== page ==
Anti-violence advocates in Washington's gay and transgender community say the district still has a long way to go when it comes to fighting hate crimes.
The stabbing death of a 21 year old has put the issue back in the spotlight. Police say it's still too early to say whether the stabbing death of 21 year old Joshua Mack in broad daylight on Q Street in Northwest was definitely a hate crime.
Jennie Mayes has lived on the block for nearly 30 years -- and says her neighborhood was friendly to transgender people like Joshua Mack. "They give us respect and we give them respect," Mayes said.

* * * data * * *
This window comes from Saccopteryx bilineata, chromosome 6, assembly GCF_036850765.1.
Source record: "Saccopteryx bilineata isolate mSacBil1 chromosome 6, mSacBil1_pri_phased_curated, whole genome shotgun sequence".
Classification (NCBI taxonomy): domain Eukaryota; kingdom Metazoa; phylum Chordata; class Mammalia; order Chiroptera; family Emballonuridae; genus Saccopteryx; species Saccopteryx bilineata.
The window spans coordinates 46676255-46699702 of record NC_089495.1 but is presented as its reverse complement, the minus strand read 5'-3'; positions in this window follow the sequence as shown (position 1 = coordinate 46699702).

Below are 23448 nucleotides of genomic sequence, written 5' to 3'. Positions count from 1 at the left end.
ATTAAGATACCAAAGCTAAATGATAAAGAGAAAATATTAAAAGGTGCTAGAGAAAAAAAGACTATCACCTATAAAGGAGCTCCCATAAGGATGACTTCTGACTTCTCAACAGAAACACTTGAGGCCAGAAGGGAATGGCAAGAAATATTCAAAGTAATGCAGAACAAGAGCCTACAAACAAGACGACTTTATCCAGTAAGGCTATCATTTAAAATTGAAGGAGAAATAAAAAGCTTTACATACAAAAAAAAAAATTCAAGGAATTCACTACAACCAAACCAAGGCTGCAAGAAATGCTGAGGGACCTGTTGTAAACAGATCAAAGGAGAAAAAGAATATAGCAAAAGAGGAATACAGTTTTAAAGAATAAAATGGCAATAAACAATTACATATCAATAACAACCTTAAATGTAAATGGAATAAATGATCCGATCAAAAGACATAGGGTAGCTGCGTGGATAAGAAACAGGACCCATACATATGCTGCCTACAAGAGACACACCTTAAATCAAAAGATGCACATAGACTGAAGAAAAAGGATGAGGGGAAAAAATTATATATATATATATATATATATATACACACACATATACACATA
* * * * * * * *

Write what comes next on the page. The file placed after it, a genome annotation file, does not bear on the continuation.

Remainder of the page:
Chris Farris, with the anti-violence task force GLOV, says he's been impressed by how police have handled the immediate aftermath of possible hate crimes. He's more worried about what happens to perpetrators of sexual-orientation based hate crimes once they've been arrested.
"What I am seeing is a lack of aggression in enforcing all the laws that we have to prosecute these crimes," Farris said.
A spokesman for the D.C. U.S. Attorney's Office says prosecutors take every homicide case seriously, regardless of the victims sexual orientation.
Jonathan Wilson reports...